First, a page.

Monetary policy is boring. That’s good.30th August 2018
You’ve probably noticed that I no longer do as many posts on monetary policy. That’s partly because I put my better posts over at Econlog and partly because there’s currently not much to talk about. NGDP growth has been in the 3% to 5% range for 9 years, and I see no sign of anything changing in the near future (except perhaps a bit slower NGDP growth after this year, which is currently featuring above 4% growth.) While boring is bad for me, it’s good for the economy.
Today, interest has turned to the question of when the next recession will occur. The short answer is the same as always—no one can predict recessions. But I’d like to talk about the issue anyway, since everyone seems interested in the question.
I’ve recently been catching up on David Beckworth’s podcasts, and listened to a very interesting discussion he had with Michael Darda. Michael is a market monetarist who works in the investment area, and is known for having an excellent grasp of macroeconomics. He knows the data quite well and he has a rare ability to interpret macro data correctly. Lots of people are good at one, but he’s extremely good at both—no doubt partly due to his upbringing in Madison, Wisconsin.
At one point they began discussing the yield spread, which has been one of the better recession forecasting tools. I’d like to put in my two cents worth.
As you can see from the following graph, the yield curve often inverts before a recession. Here it’s important not to over interpret the correlation, as US expansions never last more than 10 years, and yield curves typically don’t invert until well into an expansion, and the lag between inversion and recession varies somewhat over time. Furthermore, yield curves did not invert before recessions in the 1933-58 period. Still it’s one of our most reliable forecasting tools.
Here are a few observations:
1. Over at Econlog, I argued that while the yield spread is pretty good at predicting recessions, it’s much less good at indicating when money is too tight.
2. It’s possible that the yield spread is reacting to changes in the unemployment rate. Consider the following hypothesis. The yield spread gets relatively flat whenever the unemployment rate falls to a level close to the natural rate of unemployment. Let’s also assume that the unemployment rate falling close to the natural rate is a good predictor of recessions:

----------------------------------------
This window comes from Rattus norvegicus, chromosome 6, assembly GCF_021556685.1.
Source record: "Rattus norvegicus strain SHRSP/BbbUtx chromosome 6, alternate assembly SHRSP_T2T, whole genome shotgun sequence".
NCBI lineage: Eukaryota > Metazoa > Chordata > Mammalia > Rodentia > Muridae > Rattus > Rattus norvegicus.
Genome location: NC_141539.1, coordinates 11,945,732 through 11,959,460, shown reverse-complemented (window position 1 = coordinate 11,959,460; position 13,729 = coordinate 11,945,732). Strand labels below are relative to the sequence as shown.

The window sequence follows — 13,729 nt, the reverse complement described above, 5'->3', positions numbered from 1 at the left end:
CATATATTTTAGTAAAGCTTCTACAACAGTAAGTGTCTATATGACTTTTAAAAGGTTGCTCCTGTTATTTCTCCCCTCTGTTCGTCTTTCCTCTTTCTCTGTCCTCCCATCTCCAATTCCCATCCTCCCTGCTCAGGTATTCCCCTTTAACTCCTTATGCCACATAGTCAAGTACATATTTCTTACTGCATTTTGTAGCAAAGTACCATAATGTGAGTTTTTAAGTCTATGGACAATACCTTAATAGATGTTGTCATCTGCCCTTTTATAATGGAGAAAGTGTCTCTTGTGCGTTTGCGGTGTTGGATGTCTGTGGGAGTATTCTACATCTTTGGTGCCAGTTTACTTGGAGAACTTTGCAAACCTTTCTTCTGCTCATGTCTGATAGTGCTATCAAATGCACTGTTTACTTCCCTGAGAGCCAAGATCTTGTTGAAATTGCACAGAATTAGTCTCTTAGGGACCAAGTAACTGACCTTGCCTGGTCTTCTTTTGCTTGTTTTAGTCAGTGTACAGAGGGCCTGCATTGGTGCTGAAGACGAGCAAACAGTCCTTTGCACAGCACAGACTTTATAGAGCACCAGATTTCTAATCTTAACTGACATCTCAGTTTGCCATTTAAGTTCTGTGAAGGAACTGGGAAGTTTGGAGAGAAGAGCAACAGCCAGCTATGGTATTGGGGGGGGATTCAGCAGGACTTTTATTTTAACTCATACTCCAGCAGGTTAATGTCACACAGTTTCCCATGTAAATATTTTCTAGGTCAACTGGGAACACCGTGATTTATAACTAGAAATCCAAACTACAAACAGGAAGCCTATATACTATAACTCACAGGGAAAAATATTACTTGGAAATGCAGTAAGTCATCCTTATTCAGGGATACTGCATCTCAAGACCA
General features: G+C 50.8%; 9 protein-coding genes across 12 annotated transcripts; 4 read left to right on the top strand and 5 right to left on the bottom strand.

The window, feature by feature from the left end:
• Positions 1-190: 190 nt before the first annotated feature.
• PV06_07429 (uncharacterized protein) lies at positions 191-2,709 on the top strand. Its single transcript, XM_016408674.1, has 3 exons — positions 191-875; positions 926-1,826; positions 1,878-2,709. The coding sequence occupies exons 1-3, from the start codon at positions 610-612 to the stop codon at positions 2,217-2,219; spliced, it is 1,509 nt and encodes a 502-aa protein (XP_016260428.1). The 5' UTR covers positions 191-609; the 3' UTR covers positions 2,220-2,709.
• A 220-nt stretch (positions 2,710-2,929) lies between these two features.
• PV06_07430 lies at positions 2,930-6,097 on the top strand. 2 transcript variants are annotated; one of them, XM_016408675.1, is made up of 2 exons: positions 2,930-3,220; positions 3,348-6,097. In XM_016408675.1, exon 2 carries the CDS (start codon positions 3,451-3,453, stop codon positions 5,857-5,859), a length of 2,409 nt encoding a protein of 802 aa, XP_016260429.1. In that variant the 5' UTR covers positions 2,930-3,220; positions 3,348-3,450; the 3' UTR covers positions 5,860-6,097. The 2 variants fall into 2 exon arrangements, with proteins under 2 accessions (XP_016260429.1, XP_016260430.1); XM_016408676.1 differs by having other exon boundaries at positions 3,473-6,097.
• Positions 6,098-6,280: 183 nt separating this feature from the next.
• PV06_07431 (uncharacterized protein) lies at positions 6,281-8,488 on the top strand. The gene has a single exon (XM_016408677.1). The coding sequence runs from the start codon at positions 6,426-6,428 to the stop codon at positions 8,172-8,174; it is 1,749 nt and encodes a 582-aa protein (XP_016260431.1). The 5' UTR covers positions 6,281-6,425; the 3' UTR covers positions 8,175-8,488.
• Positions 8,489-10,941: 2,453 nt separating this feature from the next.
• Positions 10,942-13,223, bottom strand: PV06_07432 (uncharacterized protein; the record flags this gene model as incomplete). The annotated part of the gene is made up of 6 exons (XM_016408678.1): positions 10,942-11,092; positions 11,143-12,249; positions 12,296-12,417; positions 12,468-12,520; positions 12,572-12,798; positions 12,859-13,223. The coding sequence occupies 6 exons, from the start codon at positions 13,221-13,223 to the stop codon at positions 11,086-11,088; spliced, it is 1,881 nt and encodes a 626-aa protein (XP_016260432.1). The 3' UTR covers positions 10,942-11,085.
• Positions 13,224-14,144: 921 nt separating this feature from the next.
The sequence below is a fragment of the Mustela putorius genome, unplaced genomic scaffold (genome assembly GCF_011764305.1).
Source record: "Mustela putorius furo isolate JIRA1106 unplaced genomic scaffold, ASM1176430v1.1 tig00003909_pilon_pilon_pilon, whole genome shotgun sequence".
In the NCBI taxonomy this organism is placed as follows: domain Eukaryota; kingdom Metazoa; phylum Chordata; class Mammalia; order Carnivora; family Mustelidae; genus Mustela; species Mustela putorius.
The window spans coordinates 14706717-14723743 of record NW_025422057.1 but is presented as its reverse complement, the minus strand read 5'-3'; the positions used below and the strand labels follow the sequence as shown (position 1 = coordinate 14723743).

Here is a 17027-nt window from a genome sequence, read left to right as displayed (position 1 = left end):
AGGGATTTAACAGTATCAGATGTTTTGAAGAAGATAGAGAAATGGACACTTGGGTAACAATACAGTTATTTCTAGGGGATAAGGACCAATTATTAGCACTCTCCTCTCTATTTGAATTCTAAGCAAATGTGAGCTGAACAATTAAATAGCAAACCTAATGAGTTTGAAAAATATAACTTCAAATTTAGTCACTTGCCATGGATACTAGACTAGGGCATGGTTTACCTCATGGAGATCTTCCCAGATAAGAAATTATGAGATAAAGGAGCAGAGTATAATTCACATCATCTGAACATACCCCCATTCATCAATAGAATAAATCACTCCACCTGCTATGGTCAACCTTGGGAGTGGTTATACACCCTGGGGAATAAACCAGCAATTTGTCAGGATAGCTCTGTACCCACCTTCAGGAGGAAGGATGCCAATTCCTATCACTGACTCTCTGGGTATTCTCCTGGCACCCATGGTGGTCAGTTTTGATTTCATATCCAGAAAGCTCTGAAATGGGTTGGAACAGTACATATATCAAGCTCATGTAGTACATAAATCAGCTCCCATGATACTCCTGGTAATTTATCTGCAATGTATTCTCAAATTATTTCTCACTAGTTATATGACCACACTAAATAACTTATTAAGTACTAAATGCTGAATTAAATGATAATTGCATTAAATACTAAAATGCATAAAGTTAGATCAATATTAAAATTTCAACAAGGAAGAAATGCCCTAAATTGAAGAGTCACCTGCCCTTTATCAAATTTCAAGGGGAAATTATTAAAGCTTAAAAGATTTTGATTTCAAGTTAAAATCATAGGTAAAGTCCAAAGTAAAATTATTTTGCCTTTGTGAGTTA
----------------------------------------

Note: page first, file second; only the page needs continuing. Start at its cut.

In that case we should be worried, as the unemployment rate has recently fallen to a level that is probably close to the natural rate.
Interestingly, there is one notable case when unemployment falling close to the natural rate did not lead to a recession. In 1966, unemployment fell to 3.8% and there was no recession until 1970. But that false signal is equally true of the yield spread, which also inverted in 1966. Coincidence?
[On the other hand, the natural rate of unemployment is time varying (higher during 1975-95) and hard to measure, which makes the yield spread a better forecasting tool.]
When the unemployment rate is trending lower, it’s rational to expect the expansion to continue. It may not always continue (consider 1981) but it’s a rational forecast. And when unemployment is trending lower, the yield spread tends to be positive. That’s because investors expect the future economy to be stronger than the current economy, and interest rates are highly correlated with the strength of the economy.
Conversely, when unemployment has fallen close to the natural rate, it’s no longer rational to expect lower unemployment in the future. Indeed it’s quite likely that we’ll soon enter a recession. That’s why the yield curve gets flat, and sometimes inverts. In plain English, we never seem to achieve soft landings. But Australia frequently does, and thus it’s not impossible. The UK achieved a soft landing in 2001, and hence their 1990s expansion lasted until 2008. If they can do it, so can we.
Memo to Jerome Powell: Your mission, should you decide to accept it, is to avoid the hard landings that so often occur, but also avoid the 1966 scenario, where the Fed pulled up too soon, never landed at all, and instead soared off into the Great Inflation. To do this, you need to avoid an excessively expansionary policy, which sometime triggers the inflation that later causes overly tight policy, and also avoid overly tight policy, which can directly cause a recession. Let’s see . . . how about 4% expected NGDP growth?
Given that we’ve never had an expansion last for more that 10 years, you might wonder why I expect this one to go beyond a decade. Well, until 2006-12 we’d never had a housing crash. Until 2016, we’d never elected a lunatic as President. Until 2018, we’d never adopted a wildly expansionary fiscal policy during a period of peace and prosperity. None of those examples have any bearing on how long this expansion will last, rather they show that it’s really common for things to happen that have never happened before in the US. And notice that other countries have had housing crashes before 2006, and lunatic presidents, and reckless fiscal policies during peace and prosperity. That’s why I mentioned Australia and the UK (and there are many other such examples.) They provide an important clue that there is no inherent age limit on expansions.
Inductive reasoning can be useful, but must be handled with care.
PS. The Hypermind NGDP prediction market is currently forecasting 4.8% NGDP growth from 2018:Q1 to 2019:Q1. However, since the 2nd quarter is already in and growth was quite strong, this implies (annualized) 3.9% NGDP growth from 2018:Q2 to 2019:Q1. Monetary policy is right on course.
PPS. Because money is now boring, and my Trump posts are always stupid, please feel free to recommend other topics. On the other hand, money is the only topic on which I have anything interesting to say.
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